i. Storm-Roll dice again, move accordingly.

j. Fair Sailing-Safe spot, cannot be captured by Pirate.

k. Pirate lsland--Put ship on designated area marked Pirate Island, pay $250 to Pirate, lose two turns, spin rose, start at 000.

l. North PoleSafe spot unless player rolls doubles to land here; if so, become Pirate and Pirate becomes regular player. Both players simply exchange positions and the game remains Status Quo.

m. Collision-Put fine of $200 in Chest 0 Gold.

11. Iceberg-Go to designated area marked D- rydock, put $250 in Chest 0" Gold, next turn, spin compass rose and start at 090.

o. Mediterranean-Open Sea, cannot be captured by the pirate.

p. Pacific Ocean-Safe spot, cannot be captured by the pirate.

q. Equator-If passed, collect $300 from the bank, if bank is broke, pay $200 to bank.

r. Fog-Lose one turn, collect $150 from each player, except the Pirate.

The pirate must follow the rules and instructions set forth below as he proceeds around the pirate course 3:

a. If the pirate lands adjacent a leased port he collects from the player holding the lease on said port.

b. Reef-Pirate pays to Chest 0 Gold.

c. Frigate-Pirate pays $250 to bank, goes to Drydock, loses two turns, spins rose, starts again at 040.

d. If pirate becomes broke he collects $100 from each player and remains in the game.

e. l pirate captures a player's ship the player rolls the dice and pays the pirate $100 for each pip showing on the dice.

f. Steer 000, 090, 180, 270-spin compass rose, follow line which is closest to bearing indicated from rose to course 3.

g. Pirate collects $100 from bank for passing square marked Collect $100."

When any player other than the pirate becomes broke he must withdraw from the game. Thus an object of the game is being met, the test to be able to financially eliminate other players,- except the pirate, from the game. At the end of the game the remaining player and the pirate compare finances in order to determine the winner. Player may stop the game after a designated period of time and determine the winner by comparing finances.

The invention claimed is:

l. A board type game comprising in combination a generally fiat-surfaced board having two separate player course around the outer edge thereof, each course consisting of a series of landing spaces for the player pieces to land on as they travel around the course, said separate courses providing a separate course for one player to travel around the board in a direction opposite to that of the other players, said board further defined in that a compass rose is mounted thereon, in a spin-free relationship, in the center thereof, said board further having slots around the edges thereof, and having inserts placed within said slots, said inserts being each of the same general design and containing a list of five cargos and their costs, said costs being marked on the different inserts in different combinations of markings.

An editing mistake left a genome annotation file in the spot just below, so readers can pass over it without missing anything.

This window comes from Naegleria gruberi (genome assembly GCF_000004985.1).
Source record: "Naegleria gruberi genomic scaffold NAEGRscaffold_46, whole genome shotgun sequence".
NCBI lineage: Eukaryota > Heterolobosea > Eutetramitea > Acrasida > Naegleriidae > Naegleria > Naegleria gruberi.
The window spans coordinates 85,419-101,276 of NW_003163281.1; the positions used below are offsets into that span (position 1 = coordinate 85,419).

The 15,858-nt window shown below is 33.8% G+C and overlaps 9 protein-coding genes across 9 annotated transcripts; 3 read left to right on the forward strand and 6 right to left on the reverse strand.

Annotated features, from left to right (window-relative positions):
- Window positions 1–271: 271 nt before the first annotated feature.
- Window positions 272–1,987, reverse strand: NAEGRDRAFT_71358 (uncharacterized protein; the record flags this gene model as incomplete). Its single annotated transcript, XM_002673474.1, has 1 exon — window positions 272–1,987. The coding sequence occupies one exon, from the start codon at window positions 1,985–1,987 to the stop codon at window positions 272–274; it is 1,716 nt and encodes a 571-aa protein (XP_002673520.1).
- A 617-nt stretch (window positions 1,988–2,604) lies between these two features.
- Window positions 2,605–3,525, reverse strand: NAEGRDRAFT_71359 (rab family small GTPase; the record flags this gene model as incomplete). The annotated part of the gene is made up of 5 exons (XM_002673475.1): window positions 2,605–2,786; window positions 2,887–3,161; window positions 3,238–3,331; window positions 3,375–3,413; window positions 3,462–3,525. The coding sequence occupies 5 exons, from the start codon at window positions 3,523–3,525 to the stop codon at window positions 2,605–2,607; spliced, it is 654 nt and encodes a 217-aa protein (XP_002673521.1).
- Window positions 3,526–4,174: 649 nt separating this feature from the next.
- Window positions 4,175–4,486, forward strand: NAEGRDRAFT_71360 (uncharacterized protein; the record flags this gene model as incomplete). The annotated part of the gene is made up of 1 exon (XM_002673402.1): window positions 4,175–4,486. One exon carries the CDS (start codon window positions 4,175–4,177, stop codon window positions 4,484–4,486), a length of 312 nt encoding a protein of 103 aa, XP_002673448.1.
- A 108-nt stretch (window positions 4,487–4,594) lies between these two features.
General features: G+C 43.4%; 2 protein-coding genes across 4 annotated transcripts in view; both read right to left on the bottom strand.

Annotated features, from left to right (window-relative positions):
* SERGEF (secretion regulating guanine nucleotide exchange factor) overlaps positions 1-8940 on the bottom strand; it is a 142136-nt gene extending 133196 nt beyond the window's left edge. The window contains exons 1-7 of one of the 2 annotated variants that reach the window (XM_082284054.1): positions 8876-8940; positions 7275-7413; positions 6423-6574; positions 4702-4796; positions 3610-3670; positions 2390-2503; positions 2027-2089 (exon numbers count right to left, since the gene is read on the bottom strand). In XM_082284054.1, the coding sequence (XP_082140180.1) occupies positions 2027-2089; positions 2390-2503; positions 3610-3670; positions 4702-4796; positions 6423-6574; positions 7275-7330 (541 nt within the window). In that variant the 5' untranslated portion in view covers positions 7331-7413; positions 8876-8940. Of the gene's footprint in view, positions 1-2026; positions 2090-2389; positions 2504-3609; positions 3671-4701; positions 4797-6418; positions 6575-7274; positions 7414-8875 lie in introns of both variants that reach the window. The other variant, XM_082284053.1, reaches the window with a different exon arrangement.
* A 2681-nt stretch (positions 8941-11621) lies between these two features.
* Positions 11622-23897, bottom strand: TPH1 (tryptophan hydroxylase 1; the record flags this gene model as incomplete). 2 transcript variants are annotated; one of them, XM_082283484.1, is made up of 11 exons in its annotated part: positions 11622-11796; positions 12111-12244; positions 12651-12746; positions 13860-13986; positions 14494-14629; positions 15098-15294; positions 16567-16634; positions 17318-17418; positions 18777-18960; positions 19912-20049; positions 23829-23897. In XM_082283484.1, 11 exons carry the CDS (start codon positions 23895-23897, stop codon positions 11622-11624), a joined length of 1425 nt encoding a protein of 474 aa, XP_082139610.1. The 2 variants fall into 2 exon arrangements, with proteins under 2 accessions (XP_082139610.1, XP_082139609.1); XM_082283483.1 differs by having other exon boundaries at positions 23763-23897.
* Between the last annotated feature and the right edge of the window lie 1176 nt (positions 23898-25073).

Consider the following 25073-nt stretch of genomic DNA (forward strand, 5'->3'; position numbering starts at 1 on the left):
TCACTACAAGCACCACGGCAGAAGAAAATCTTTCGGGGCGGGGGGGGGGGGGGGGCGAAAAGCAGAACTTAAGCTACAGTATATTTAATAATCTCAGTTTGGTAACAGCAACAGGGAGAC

2. A board type game according to claim 1 wherein said board further contains marked areas between the compass rose and the player courses where player pieces must, at times, be placed out of their player courses, and lines extending from the area beneath the rose to the player courses for use in navigating player pieces, said board further having cards placed in designated areas thereon, said cards containing pertinent information needed for the players when landing in certain areas of the player courses, said board further having a multiplicity of peg holes located just inside the two separate courses on the top of the board, said peg holes providing holding means for pegs which are inserted in order to determine the turns to be lost by a player in the game.

Referenced by
Citing PatentFiling datePublication dateApplicantTitle
US4052072 *Feb 23, 1976Oct 4, 1977Beal Philip EEducational world map game
US4431195 *Jun 1, 1982Feb 14, 1984Brand Donald LStock market transaction board game
US4902020 *Aug 2, 1988Feb 20, 1990David AuxierInvestment franchisement game and method of advertisement
US5009429 *Jul 5, 1990Apr 23, 1991David AuxierInvestment game and method of advertisement
US6061660 *Mar 18, 1998May 9, 2000York EgglestonSystem and method for incentive programs and award fulfillment
US7054830Oct 5, 1999May 30, 2006York EgglestonSystem and method for incentive programs and award fulfillment
U.S. Classification273/254, 273/256
International ClassificationA63F9/00, A63F3/00, A63F11/00
Cooperative ClassificationA63F11/0011, A63F3/00063
European ClassificationA63F3/00A6, A63F11/00S